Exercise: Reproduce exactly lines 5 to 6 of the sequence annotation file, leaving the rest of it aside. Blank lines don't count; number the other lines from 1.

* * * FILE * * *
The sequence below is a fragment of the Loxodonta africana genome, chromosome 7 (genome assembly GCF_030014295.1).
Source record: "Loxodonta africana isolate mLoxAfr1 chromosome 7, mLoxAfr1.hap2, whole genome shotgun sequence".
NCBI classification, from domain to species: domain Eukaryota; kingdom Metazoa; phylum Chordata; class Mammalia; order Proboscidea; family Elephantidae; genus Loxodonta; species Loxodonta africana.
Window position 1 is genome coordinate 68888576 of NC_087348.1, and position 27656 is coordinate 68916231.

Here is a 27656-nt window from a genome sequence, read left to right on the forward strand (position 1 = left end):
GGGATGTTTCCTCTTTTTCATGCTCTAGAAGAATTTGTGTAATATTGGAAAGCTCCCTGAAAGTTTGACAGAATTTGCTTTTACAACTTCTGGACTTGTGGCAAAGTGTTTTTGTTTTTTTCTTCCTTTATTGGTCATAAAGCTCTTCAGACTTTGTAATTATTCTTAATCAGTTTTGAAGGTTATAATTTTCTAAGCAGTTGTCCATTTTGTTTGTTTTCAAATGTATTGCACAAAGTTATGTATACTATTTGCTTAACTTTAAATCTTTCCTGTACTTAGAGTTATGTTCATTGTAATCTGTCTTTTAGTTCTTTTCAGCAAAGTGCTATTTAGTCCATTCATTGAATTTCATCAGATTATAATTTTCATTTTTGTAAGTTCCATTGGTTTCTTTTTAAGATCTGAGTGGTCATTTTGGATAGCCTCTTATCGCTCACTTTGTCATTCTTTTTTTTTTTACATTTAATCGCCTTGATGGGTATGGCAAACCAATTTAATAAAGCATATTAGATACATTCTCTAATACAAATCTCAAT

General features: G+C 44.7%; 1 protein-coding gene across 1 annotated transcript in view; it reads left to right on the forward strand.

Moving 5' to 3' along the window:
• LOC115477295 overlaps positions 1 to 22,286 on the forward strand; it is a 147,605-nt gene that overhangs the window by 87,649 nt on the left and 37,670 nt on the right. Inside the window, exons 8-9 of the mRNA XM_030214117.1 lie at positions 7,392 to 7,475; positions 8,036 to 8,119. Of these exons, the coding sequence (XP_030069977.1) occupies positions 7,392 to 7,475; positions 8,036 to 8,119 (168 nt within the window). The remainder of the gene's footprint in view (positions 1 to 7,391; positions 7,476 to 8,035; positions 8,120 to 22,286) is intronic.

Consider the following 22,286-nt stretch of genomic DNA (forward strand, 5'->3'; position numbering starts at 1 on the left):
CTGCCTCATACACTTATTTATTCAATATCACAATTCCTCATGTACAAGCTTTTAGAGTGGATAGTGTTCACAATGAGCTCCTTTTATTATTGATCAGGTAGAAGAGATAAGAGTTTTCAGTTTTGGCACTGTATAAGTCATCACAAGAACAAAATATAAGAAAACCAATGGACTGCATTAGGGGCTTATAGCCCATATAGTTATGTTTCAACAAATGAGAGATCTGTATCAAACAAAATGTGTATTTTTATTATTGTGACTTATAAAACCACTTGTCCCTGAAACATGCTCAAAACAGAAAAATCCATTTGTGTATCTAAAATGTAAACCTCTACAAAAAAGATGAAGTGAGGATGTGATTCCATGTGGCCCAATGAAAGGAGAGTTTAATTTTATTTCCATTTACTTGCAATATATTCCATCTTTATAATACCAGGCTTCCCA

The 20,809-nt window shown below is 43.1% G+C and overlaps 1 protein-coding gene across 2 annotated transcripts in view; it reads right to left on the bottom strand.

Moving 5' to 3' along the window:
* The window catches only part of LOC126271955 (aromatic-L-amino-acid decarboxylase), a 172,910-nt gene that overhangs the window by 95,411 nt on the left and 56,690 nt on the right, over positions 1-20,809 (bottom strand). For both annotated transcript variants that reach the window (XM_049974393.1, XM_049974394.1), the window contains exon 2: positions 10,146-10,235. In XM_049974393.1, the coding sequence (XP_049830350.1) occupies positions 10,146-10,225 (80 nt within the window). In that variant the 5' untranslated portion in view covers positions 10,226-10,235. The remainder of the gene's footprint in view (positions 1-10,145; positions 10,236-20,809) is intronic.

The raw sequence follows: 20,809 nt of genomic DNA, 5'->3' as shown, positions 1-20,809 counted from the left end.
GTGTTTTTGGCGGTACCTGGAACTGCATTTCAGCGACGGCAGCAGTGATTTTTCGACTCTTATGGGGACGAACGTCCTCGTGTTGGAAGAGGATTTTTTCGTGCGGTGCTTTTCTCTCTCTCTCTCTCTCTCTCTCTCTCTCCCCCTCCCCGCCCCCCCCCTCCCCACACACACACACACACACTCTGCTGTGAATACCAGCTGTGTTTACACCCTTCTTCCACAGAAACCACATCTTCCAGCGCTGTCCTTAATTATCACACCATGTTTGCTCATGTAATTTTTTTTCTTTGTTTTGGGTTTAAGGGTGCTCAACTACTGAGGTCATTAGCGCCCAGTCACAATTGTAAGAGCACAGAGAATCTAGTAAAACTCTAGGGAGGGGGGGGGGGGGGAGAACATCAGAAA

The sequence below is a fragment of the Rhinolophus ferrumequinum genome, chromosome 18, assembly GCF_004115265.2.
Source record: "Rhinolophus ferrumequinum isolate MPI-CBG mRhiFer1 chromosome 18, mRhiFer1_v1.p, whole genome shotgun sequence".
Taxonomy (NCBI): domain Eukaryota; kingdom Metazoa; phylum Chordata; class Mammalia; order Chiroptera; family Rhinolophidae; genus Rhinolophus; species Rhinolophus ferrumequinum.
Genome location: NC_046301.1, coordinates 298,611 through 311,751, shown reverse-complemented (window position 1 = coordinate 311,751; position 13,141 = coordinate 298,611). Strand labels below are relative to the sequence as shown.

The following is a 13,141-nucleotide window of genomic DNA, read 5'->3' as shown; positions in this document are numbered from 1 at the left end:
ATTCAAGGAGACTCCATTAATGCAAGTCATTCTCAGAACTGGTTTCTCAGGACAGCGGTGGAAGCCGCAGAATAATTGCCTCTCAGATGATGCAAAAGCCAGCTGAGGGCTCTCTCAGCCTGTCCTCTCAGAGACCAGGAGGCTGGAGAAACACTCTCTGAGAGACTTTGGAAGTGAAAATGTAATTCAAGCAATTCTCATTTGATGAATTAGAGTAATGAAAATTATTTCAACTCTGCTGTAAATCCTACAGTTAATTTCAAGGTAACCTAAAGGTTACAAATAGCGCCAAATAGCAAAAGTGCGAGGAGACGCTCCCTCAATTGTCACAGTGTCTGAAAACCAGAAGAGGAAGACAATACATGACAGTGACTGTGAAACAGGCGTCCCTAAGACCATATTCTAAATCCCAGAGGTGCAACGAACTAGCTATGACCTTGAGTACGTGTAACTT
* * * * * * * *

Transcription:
Here is a 27656-nt window from a genome sequence, read left to right on the forward strand (position 1 = left end):
GGGATGTTTCCTCTTTTTCATGCTCTAGAAGAATTTGTGTAATATTGGAAAGCTCCCTGAAAGTTTGACAGAATTTGCTTTTACAACTTCTGGACTTGTGGCAAAGTGTTTTTGTTTTTTTCTTCCTTTATTGGTCATAAAGCTCTTCAGACTTTGTAATTATTCTTAATCAGTTTTGAAGGTTATAATTTTCTAAGCAGTTGTCCATTTTGTTTGTTTTCAAATGTATTGCACAAAGTTATGTATACTATTTGCTTAACTTTAAATCTTTCCTGTACTTAGAGTTATGTTCATTGTAATCTGTCTTTTAGTTCTTTTCAGCAAAGTGCTATTTAGTCCATTCATTGAATTTCATCAGATTATAATTTTCATTTTTGTAAGTTCCATTGGTTTCTTTTTAAGATCTGAGTGGTCATTTTGGATAGCCTCTTATCGCTCACTTTGTCATTCTTTTTTTTTTTACATTTAATCGCCTTGATGGGTATGGCAAACCAATTTAATAAAGCATATTAGATACATTCTCTAATACAAATCTCAAT